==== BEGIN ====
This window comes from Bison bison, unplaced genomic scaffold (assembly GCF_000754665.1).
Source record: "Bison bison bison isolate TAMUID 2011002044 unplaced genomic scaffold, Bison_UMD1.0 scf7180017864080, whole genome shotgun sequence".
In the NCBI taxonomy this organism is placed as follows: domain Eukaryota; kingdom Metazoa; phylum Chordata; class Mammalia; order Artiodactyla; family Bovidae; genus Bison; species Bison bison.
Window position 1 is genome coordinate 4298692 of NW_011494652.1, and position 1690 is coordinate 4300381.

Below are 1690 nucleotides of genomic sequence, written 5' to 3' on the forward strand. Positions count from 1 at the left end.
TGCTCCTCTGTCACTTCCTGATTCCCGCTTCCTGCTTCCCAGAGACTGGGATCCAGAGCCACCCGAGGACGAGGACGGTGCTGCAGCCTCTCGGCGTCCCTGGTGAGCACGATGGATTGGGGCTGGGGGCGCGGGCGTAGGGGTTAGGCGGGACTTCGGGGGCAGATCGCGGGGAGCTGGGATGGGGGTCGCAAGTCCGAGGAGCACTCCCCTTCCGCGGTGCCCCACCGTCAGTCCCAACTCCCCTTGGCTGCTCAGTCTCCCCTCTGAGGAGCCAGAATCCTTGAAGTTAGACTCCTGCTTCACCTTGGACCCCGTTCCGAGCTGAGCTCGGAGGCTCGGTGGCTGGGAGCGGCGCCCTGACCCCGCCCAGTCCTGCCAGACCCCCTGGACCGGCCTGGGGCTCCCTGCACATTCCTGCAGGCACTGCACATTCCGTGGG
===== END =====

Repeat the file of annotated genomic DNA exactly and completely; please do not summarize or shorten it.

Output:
This window comes from Bison bison, unplaced genomic scaffold (assembly GCF_000754665.1).
Source record: "Bison bison bison isolate TAMUID 2011002044 unplaced genomic scaffold, Bison_UMD1.0 scf7180017864080, whole genome shotgun sequence".
In the NCBI taxonomy this organism is placed as follows: domain Eukaryota; kingdom Metazoa; phylum Chordata; class Mammalia; order Artiodactyla; family Bovidae; genus Bison; species Bison bison.
Window position 1 is genome coordinate 4298692 of NW_011494652.1, and position 1690 is coordinate 4300381.

Below are 1690 nucleotides of genomic sequence, written 5' to 3' on the forward strand. Positions count from 1 at the left end.
TGCTCCTCTGTCACTTCCTGATTCCCGCTTCCTGCTTCCCAGAGACTGGGATCCAGAGCCACCCGAGGACGAGGACGGTGCTGCAGCCTCTCGGCGTCCCTGGTGAGCACGATGGATTGGGGCTGGGGGCGCGGGCGTAGGGGTTAGGCGGGACTTCGGGGGCAGATCGCGGGGAGCTGGGATGGGGGTCGCAAGTCCGAGGAGCACTCCCCTTCCGCGGTGCCCCACCGTCAGTCCCAACTCCCCTTGGCTGCTCAGTCTCCCCTCTGAGGAGCCAGAATCCTTGAAGTTAGACTCCTGCTTCACCTTGGACCCCGTTCCGAGCTGAGCTCGGAGGCTCGGTGGCTGGGAGCGGCGCCCTGACCCCGCCCAGTCCTGCCAGACCCCCTGGACCGGCCTGGGGCTCCCTGCACATTCCTGCAGGCACTGCACATTCCGTGGG